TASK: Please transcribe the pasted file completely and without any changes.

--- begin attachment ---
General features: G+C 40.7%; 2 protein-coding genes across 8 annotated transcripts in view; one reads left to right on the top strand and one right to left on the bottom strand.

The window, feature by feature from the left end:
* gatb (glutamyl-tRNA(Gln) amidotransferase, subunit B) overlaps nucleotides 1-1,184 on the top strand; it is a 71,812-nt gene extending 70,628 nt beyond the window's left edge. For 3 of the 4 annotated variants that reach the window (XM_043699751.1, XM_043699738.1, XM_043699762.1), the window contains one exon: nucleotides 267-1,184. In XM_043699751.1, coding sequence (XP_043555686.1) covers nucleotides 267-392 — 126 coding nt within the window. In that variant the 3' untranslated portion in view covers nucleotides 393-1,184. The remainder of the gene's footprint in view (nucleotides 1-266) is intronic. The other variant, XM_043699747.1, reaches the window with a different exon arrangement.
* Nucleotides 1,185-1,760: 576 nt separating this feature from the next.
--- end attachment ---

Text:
General features: G+C 40.7%; 2 protein-coding genes across 8 annotated transcripts in view; one reads left to right on the top strand and one right to left on the bottom strand.

The window, feature by feature from the left end:
* gatb (glutamyl-tRNA(Gln) amidotransferase, subunit B) overlaps nucleotides 1-1,184 on the top strand; it is a 71,812-nt gene extending 70,628 nt beyond the window's left edge. For 3 of the 4 annotated variants that reach the window (XM_043699751.1, XM_043699738.1, XM_043699762.1), the window contains one exon: nucleotides 267-1,184. In XM_043699751.1, coding sequence (XP_043555686.1) covers nucleotides 267-392 — 126 coding nt within the window. In that variant the 3' untranslated portion in view covers nucleotides 393-1,184. The remainder of the gene's footprint in view (nucleotides 1-266) is intronic. The other variant, XM_043699747.1, reaches the window with a different exon arrangement.
* Nucleotides 1,185-1,760: 576 nt separating this feature from the next.